The optimist’s view on the debt ceiling deal

Yesterday I presented a very pessimistic view of the debt ceiling deal and the “trigger” that would attempt to force the parties to come to an agreement to solve our debt problems. My reasoning was twofold: First, the trigger, which is supposed to be so terrible for both parties’ interests that it forces both parties to come to a compromise on fixing the debt, will only cut spending in the event a compromise isn’t reached. Since Republicans like spending cuts and Democrats don’t really, I reasoned that this trigger was unbalanced toward Republican interests. Secondly, this trigger couples its automatic spending cuts with the expiration of the Bush tax cuts. I believe this will give away Democrats leverage over Republicans when the Bush tax cuts come up for review and lead to the extension of all or most of the Bush tax cuts. (Again, more information can be found in the two posts before this one.)

The Super Congress will succeed where all other Congresses have failed?

Now, I would like to present the optimist’s view on the debt “trigger.” First, lets review the ground rules. The debt limit deal (passed today, Aug 2) creates a bipartisan “super committee” (or “Super Congress”–see right) which will take the next step of finding at least $1.2 trillion in additional measures to reduce the debt. If the committee reaches an agreement, its recommendations will be fast-tracked for an up-or-down vote in Congress. If it doesn’t reach agreement or Congress rejects its agreement, a debt “trigger” will kick in in Dec 2012/January 2013 which will make $1.2 trillion in automatic, savage cuts to the military, domestic spending and Medicare. Now, lets get into the political dynamics.

The Republicans on the super committee and the Republicans in the House who vote on the final package will be under enormous pressure not to accept ANY revenue increases as part of the deal. Their interest groups will tell them that they cannot close a single tax loophole, shutter a single corporate tax haven or raise rates one inch to raise revenue. That means that the only deal that is likely to be acceptable to Republicans is one that relies solely on spending cuts, and they are  unlikely to agree to anything else.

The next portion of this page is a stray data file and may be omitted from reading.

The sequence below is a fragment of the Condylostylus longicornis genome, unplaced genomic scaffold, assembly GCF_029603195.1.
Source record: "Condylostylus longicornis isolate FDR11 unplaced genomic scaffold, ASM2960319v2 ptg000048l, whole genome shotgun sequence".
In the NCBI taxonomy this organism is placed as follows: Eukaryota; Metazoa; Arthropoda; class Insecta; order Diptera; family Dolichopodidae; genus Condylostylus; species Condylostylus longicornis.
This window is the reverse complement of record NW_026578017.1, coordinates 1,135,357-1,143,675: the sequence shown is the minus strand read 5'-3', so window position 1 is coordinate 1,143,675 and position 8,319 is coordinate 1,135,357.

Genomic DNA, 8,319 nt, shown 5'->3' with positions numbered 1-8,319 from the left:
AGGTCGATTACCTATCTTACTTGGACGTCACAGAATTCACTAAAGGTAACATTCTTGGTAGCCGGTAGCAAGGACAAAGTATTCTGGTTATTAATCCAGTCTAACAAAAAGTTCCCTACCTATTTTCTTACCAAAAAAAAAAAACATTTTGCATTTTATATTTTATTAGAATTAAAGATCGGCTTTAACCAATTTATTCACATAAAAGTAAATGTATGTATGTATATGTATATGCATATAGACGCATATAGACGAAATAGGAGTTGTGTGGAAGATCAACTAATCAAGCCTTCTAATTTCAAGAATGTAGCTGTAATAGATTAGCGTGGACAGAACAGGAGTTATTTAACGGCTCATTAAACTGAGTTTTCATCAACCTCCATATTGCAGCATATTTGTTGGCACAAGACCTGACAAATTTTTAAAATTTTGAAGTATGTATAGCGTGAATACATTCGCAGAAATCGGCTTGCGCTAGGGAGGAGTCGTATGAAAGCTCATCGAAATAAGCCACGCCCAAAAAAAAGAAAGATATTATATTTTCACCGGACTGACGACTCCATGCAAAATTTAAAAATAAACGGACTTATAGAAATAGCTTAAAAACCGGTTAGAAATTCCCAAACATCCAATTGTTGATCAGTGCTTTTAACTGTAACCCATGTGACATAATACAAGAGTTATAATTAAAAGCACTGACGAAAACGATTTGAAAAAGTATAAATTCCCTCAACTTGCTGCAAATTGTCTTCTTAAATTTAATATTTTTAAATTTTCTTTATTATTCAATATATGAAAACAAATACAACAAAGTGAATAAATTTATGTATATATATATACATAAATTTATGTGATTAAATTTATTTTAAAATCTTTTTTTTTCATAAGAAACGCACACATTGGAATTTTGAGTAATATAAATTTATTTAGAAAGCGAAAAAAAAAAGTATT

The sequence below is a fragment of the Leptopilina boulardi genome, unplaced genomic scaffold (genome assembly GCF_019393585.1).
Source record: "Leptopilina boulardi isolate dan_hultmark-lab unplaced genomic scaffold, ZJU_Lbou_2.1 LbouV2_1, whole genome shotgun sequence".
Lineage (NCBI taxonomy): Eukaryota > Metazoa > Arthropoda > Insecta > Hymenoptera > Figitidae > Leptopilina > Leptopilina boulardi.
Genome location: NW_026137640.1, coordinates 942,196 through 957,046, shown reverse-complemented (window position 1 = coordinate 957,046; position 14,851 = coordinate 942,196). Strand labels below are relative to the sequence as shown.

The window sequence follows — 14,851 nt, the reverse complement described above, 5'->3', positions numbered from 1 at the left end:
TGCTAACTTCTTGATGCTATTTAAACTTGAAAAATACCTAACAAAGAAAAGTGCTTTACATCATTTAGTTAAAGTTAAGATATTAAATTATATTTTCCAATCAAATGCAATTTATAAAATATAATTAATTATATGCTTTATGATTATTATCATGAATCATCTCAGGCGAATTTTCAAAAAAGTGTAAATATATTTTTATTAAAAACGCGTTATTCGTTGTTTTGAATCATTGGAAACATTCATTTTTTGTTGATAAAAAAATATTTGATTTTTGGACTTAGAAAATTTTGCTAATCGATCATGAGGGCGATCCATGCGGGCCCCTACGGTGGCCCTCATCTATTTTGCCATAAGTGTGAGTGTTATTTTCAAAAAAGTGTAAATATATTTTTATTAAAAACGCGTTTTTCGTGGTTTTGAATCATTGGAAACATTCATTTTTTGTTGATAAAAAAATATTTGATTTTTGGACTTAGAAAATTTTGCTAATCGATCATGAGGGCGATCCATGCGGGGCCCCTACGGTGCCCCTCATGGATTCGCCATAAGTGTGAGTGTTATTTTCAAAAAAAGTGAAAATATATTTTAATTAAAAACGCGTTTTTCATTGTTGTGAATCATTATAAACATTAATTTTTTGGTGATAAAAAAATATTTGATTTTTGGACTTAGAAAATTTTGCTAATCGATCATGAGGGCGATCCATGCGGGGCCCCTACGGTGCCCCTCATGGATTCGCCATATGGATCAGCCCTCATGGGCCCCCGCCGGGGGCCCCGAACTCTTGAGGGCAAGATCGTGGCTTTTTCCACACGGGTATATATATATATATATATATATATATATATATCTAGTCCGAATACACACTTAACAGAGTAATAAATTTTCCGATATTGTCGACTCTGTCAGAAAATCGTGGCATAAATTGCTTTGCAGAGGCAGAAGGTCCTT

At  that point the Democrats on the super committee and in Congress might look at each other and say “so if we don’t reach an agreement with Republicans, there’s going to be $1.2 trillion in cuts, and if we do reach an agreement, there’s going to be $1.2 trillion in cuts, what do we  get out of this?” Then, Democrats will begin looking for the lesser of two evils:

  • The spending cuts in the debt trigger will be $600 billion from defense and $600 billion from domestic spending, including $200 billion from Medicare.
  • The spending cuts in a deal worked out with Republicans will not include nearly as much in cuts to defense (Republicans would never negotiate that much) and so will have to cut more deeply to Medicare and will likely cut Social Security and Medicaid as well. Certainly, Republicans will want something like $1 trillion of the cuts to come from domestic spending and entitlements.

Looking at those two options, its obvious which one the Democrats would prefer. If the choice for Dems is between two packages that are all-cuts and one cuts their priorities less than the other, that’s the one they’ll choose. Why should the Democrats negotiate for and sign off on huge cuts to their most cherished domestic programs when the trigger will only take $600 billion from domestic spending? Democrats would be better off refusing to play ball in the Republicans’ all-spending cuts game and insist on a balanced approach to debt reduction that includes higher taxes on the rich as well as decreased spending on the poor and middle class. Polls show that this is the approach favored by the American people.

When Republicans insist on cuts to very popular programs like Social Security and Medicare, while protecting rich people’s tax loopholes at all costs, Democrats will rightly refuse to go along with them. Democrats can then use Republican intransigence on taxes and their plans to gut popular programs against them in the 2012 campaign. This will help paint the Republicans as extreme and ideological while the Democrats come off as the party of moderation and balance.

This will also pit the Republican Party’s anti-tax base against its pro-military base in a veritable Republican civil war. The military contractors that donate hundreds of millions to the GOP will demand that the government increase taxes so that the military doesn’t go under the ax, while the anti-tax Tea Party will stick with their no-tax pledge and infuriate Republican hawks by standing by as the military is decimated.

All this may lead to the inevitable: the Republican Party (or at least parts of it) admitting that revenues have to rise in order to solve our debt problem.

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